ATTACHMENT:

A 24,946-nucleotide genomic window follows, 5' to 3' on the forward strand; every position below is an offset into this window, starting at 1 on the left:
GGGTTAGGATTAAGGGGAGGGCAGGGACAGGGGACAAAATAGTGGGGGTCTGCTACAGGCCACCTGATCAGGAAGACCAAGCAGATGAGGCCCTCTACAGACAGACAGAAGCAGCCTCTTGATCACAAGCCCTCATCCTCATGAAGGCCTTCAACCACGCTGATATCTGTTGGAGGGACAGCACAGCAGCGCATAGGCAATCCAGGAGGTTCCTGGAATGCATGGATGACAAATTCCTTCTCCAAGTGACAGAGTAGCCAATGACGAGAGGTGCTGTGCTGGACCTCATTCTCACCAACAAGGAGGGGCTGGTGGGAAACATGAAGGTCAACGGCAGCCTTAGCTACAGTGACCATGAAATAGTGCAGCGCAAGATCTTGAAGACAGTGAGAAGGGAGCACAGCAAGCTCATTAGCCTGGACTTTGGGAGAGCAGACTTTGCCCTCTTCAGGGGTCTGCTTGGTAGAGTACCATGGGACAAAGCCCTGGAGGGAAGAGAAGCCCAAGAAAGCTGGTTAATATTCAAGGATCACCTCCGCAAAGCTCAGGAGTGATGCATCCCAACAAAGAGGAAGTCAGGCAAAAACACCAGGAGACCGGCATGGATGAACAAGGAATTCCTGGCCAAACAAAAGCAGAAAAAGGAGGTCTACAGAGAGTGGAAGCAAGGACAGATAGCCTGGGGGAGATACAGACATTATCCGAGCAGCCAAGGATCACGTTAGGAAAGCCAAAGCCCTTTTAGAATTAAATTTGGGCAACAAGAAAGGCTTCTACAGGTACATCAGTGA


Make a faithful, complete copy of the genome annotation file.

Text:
A 24,946-nucleotide genomic window follows, 5' to 3' on the forward strand; every position below is an offset into this window, starting at 1 on the left:
GGGTTAGGATTAAGGGGAGGGCAGGGACAGGGGACAAAATAGTGGGGGTCTGCTACAGGCCACCTGATCAGGAAGACCAAGCAGATGAGGCCCTCTACAGACAGACAGAAGCAGCCTCTTGATCACAAGCCCTCATCCTCATGAAGGCCTTCAACCACGCTGATATCTGTTGGAGGGACAGCACAGCAGCGCATAGGCAATCCAGGAGGTTCCTGGAATGCATGGATGACAAATTCCTTCTCCAAGTGACAGAGTAGCCAATGACGAGAGGTGCTGTGCTGGACCTCATTCTCACCAACAAGGAGGGGCTGGTGGGAAACATGAAGGTCAACGGCAGCCTTAGCTACAGTGACCATGAAATAGTGCAGCGCAAGATCTTGAAGACAGTGAGAAGGGAGCACAGCAAGCTCATTAGCCTGGACTTTGGGAGAGCAGACTTTGCCCTCTTCAGGGGTCTGCTTGGTAGAGTACCATGGGACAAAGCCCTGGAGGGAAGAGAAGCCCAAGAAAGCTGGTTAATATTCAAGGATCACCTCCGCAAAGCTCAGGAGTGATGCATCCCAACAAAGAGGAAGTCAGGCAAAAACACCAGGAGACCGGCATGGATGAACAAGGAATTCCTGGCCAAACAAAAGCAGAAAAAGGAGGTCTACAGAGAGTGGAAGCAAGGACAGATAGCCTGGGGGAGATACAGACATTATCCGAGCAGCCAAGGATCACGTTAGGAAAGCCAAAGCCCTTTTAGAATTAAATTTGGGCAACAAGAAAGGCTTCTACAGGTACATCAGTGA